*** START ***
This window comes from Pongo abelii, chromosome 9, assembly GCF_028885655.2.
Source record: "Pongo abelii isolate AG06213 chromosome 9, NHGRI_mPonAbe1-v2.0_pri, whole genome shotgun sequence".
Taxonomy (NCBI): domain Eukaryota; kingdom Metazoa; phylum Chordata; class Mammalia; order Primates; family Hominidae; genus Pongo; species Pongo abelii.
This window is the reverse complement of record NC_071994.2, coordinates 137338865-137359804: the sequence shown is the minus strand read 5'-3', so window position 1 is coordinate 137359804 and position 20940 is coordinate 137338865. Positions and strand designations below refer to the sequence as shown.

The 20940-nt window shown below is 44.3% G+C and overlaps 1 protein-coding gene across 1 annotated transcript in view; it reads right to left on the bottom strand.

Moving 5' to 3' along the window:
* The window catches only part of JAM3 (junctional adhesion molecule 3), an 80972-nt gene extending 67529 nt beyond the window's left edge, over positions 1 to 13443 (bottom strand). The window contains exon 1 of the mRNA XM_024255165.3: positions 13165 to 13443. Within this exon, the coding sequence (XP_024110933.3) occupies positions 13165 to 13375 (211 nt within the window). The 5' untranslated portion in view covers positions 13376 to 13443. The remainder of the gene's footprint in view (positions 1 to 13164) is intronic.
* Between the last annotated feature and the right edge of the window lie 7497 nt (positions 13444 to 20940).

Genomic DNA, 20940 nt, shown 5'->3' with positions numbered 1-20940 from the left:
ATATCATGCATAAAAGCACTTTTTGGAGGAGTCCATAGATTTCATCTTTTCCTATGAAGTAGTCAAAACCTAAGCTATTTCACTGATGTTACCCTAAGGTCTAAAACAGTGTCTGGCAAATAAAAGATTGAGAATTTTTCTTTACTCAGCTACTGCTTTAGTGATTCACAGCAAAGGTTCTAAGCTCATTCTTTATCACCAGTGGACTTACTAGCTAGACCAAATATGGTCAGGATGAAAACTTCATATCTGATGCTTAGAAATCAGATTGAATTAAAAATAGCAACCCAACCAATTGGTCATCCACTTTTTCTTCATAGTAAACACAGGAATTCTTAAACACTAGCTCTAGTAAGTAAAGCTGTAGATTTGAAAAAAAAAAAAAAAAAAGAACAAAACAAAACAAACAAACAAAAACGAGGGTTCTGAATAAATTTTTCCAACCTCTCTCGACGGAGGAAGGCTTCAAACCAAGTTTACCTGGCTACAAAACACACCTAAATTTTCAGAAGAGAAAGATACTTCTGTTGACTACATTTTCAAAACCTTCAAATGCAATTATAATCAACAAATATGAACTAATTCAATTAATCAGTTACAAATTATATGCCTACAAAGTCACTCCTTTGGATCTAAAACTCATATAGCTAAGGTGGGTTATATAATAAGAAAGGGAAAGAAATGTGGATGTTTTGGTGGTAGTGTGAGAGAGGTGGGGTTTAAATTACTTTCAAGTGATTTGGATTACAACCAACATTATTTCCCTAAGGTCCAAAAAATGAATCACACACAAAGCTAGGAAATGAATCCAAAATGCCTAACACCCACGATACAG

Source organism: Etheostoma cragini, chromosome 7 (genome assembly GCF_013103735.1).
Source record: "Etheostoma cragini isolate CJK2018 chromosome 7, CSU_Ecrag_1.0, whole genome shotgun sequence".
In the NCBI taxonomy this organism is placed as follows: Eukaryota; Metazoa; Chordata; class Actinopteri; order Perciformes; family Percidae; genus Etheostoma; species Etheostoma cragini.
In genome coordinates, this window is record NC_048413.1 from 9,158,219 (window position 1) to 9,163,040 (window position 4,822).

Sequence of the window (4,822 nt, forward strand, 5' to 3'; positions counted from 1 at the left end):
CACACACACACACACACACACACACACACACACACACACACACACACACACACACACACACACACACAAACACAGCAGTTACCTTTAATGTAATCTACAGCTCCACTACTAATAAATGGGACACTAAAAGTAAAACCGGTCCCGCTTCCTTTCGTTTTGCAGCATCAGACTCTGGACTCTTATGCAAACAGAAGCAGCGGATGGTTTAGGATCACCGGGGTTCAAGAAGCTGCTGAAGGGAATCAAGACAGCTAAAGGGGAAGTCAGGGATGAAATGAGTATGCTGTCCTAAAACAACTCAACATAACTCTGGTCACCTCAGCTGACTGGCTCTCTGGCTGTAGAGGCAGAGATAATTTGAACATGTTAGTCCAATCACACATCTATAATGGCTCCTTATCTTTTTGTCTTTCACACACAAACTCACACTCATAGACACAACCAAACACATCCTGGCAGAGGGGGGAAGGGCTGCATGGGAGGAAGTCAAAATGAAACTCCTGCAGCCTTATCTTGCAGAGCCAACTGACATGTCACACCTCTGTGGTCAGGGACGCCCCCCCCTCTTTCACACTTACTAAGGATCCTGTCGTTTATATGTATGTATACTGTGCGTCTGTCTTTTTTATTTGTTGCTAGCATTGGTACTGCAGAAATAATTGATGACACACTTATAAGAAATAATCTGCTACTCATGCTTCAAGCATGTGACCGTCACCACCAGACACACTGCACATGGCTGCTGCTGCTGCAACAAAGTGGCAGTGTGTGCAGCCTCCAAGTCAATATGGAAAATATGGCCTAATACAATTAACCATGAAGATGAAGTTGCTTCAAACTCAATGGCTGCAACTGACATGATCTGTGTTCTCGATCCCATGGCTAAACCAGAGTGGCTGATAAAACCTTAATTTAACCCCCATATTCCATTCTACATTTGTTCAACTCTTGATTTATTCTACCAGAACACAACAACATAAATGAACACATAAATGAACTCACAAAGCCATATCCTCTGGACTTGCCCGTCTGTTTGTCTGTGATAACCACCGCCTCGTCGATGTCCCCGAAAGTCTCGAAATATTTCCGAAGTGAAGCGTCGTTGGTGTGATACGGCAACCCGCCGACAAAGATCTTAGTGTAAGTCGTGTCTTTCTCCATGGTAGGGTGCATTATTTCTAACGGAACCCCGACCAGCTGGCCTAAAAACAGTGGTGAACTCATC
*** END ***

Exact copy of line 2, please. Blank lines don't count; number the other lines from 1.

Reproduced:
Source record: "Pongo abelii isolate AG06213 chromosome 9, NHGRI_mPonAbe1-v2.0_pri, whole genome shotgun sequence".